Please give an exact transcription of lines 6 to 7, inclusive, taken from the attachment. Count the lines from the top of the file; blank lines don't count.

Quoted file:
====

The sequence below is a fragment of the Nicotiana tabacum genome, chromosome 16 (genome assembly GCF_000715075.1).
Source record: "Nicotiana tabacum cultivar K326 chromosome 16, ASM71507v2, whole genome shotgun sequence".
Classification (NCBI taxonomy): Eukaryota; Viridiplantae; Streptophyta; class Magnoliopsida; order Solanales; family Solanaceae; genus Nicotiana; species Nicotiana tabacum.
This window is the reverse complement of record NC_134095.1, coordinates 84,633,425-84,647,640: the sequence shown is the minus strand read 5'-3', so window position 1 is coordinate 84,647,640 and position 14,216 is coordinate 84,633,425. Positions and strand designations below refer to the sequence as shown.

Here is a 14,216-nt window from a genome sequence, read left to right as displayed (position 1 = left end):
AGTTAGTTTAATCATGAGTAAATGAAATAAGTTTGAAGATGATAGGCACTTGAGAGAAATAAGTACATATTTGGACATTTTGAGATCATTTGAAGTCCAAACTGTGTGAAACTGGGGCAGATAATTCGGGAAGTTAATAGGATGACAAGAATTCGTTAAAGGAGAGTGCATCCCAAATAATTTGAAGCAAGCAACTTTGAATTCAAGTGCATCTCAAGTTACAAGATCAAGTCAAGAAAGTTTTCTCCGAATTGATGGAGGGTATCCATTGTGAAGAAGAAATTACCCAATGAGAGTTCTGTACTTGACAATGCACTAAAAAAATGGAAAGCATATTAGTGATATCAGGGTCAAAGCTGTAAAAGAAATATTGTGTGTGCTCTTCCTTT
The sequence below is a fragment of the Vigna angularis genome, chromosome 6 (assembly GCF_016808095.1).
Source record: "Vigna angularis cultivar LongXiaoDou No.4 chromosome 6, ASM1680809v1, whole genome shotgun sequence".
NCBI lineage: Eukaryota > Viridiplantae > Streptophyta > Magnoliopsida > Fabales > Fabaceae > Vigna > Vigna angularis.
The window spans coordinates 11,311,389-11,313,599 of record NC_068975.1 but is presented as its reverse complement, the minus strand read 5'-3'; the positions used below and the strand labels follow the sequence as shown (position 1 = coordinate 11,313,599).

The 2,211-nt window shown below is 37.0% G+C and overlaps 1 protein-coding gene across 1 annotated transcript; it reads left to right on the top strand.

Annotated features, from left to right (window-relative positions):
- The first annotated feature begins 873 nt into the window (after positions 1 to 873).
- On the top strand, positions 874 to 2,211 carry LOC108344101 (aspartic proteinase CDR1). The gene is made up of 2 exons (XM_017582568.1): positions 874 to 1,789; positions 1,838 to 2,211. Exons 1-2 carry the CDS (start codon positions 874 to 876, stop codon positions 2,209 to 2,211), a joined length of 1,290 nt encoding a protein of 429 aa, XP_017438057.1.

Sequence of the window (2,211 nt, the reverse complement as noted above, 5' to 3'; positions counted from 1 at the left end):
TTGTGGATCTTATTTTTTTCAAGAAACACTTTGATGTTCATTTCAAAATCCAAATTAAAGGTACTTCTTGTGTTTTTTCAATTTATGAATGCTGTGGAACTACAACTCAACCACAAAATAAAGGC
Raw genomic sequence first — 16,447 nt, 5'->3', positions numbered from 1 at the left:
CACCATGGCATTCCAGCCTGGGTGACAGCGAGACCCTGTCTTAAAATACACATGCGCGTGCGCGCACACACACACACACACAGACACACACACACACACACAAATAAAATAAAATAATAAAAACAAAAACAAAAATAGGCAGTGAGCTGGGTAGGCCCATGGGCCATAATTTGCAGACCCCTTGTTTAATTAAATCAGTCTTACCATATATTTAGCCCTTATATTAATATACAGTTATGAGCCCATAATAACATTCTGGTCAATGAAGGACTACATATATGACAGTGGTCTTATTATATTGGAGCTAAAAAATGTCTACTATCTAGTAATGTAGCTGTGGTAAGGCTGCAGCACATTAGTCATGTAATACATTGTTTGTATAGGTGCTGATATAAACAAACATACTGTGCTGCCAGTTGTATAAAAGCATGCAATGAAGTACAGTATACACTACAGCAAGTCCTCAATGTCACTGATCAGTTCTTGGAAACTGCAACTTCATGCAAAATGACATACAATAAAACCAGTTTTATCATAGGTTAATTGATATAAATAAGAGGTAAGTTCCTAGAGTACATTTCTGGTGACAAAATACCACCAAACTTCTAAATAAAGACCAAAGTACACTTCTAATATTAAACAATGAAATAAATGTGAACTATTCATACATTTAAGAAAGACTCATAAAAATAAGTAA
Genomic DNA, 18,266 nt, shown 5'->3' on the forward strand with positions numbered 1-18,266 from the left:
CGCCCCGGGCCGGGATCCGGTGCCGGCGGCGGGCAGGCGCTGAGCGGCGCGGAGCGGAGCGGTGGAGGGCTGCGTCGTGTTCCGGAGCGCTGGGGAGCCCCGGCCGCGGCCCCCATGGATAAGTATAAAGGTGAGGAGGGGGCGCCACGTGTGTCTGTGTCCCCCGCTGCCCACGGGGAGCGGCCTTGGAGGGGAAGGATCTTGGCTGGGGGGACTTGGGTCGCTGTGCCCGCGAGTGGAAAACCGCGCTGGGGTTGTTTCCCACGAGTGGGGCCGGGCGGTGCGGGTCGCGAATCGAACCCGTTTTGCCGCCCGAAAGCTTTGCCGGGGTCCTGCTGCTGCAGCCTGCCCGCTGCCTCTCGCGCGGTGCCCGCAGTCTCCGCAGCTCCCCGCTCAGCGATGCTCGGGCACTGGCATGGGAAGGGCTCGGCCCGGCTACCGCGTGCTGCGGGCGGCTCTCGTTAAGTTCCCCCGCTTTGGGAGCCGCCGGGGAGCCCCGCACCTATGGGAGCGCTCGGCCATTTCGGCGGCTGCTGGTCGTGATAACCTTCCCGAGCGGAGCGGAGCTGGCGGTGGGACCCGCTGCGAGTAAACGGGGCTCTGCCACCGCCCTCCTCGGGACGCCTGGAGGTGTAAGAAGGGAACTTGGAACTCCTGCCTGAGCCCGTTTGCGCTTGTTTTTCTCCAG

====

AGTTAGTTTAATCATGAGTAAATGAAATAAGTTTGAAGATGATAGGCACTTGAGAGAAATAAGTACATATTTGGACATTTTGAGATCATTTGAAGTCCAAACTGTGTGAAACTGGGGCAGATAATTCGGGAAGTTAATAGGATGACAAGAATTCGTTAAAGGAGAGTGCATCCCAAATAATTTGAAGCAAGCAACTTTGAATTCAAGTGCATCTCAAGTTACAAGATCAAGTCAAGAAAGTTTTCTCCGAATTGATGGAGGGTATCCATTGTGAAGAAGAAATTACCCAATGAGAGTTCTGTACTTGACAATGCACTAAAAAAATGGAAAGCATATTAGTGATATCAGGGTCAAAGCTGTAAAAGAAATATTGTGTGTGCTCTTCCTTT
The sequence below is a fragment of the Vigna angularis genome, chromosome 6 (assembly GCF_016808095.1).